Quintessentially English, My Pear Orchard

Another wonderful autumn treat after this season's apples, pears come in a range of flavours and textures, but my favourite is the home...

pears recipe conference bio history british organic muslim
Another wonderful autumn treat after this season's apples, pears come in a range of flavours and textures, but my favourite is the homegrown Conference pear.

Our humble pear orchard has 4 trees, each over 10 years old and collectively produced a couple of hundred pears. 'Tis the harvest season, and so in October, eco-mum and I went pear pickin'.

pears recipe conference bio history british organic muslim
Say bismillah: a perfectly ripe pear
Pears can be enjoyed in many different ways, in addition to a delicious snack on their own.

Poach them with fruit juice and vanilla, pair them up with chocolate or slice thinly to bake into pies and toss into salads.

Finding ways of describing the pear, the conference pear to be precise, and its taste and feel is ineffable. Yeah, ineffable.

I found Edward Bunyan's poetic celebration of English fruits from The Anatomy of Dessert to be one of the best,
"It is, in my view, the duty of an apple to be crisp and crunchable, but a pear should have such a texture as leads to silent consumption".

Pear Notes: Did You Know?
According to Eat The Seasons, the cultivation of pears goes back some 4,000 years, with origins in the Caucasus region from where they spread west to Europe and east to Asia.

It's interesting that in Ancient times the pear was considered superior to the apple and outnumbered it in varieties, whereas today the apple seems to have more opportunities in the culinary department.

Today the Conference pear accounts for well over 90% of commercial production in England. Imported pears account for around 80% of consumption.

Pips of pears contain amygdalin, a compound that the body breaks into hydrogen cyanide! However, you'd probably need to eat your body weigh in pears to receive a lethal dose. Say bismillah and bite.

pears recipe conference bio history british organic muslim
It's In Pear's Biology
Like its cousin the apple, the pear (Pyrus communis in Europe) is a member of the rose family. Botanically speaking a pear is a type of pome, a false fruit in which five carpels (the true fruit) form a core that contain the seeds.

Pears are a good source of vitamins C and B6, potassium and copper. Pears are a slow-releasing energy fruit, making them excellent for helping to balance blood sugar levels. *Health notes.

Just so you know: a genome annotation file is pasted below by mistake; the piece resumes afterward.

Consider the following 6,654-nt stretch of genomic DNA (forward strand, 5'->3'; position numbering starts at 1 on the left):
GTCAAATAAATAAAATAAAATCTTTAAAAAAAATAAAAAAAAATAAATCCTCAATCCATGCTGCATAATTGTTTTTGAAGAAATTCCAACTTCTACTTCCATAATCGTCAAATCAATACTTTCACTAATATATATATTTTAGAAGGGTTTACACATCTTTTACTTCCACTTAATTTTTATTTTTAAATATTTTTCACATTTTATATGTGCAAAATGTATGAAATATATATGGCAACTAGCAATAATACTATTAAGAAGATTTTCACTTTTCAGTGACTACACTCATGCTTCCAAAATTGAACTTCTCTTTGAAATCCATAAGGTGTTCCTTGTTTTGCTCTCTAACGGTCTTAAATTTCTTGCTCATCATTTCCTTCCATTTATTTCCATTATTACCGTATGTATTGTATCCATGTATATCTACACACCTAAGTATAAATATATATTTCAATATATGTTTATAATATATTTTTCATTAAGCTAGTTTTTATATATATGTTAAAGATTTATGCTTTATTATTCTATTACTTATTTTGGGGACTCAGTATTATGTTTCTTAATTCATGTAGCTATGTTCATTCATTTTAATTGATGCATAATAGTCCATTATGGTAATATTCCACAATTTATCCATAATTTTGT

pears recipe conference bio history british organic muslim
A twisted branch pressured an unusual beautiful paisley shaped pear into being

I have learnt to pick pears when they're just about to be ripe, as they improve in flavour and texture when 'resting'. Ripened pears though have a 'give', a gentle pressure and pluck off the branch, ready for eating (wash first) and cooking, although firmer pears are usually preferable for use in cooking.

Pear Family
Other types of pears include Williams pears, sweet and juicy, Comice - a French variety that's aromatic, and Conference - longer and thinly shaped (or paisley in my case), the skin has a brown speckling and a very sweet flesh.

I am always in awe of the fruits God made. A pear, a simple and otherwise insignificant food source, is a good sign of blessings, and dreaming of eating one would denote a cure for an illness. Scientists too have not fully unlocked the medicinal uses of the humble pear. But, in a moment of childish indulgence, I think I like pears, the bestest because they are like, you can't make them yourself and they taste like, like they were made by a really good chef and that, they fill you up and you get to eat them in, in heaven.

Peace + eco-jihad yo.
Zaufishan, pro-pears.

More on fruit:
1001 Halal Recipes: Eton Mess
Plant An Olive Tree In Palestine For Eid
Picking British Apples From Our Orchard
RECIPE: Fresh Apple & Spice Square Cookies


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Post a Comment

  1. Shukria for the edumucation on the pears. That one has a funky shape! Cool though. This was a very science-y post! Love the vitamin references! Yup, that's the doc dork in me, lol. 

    OK, I think I had my fix of gardening today - thanks very much!

    Peace & Eco-jihad!


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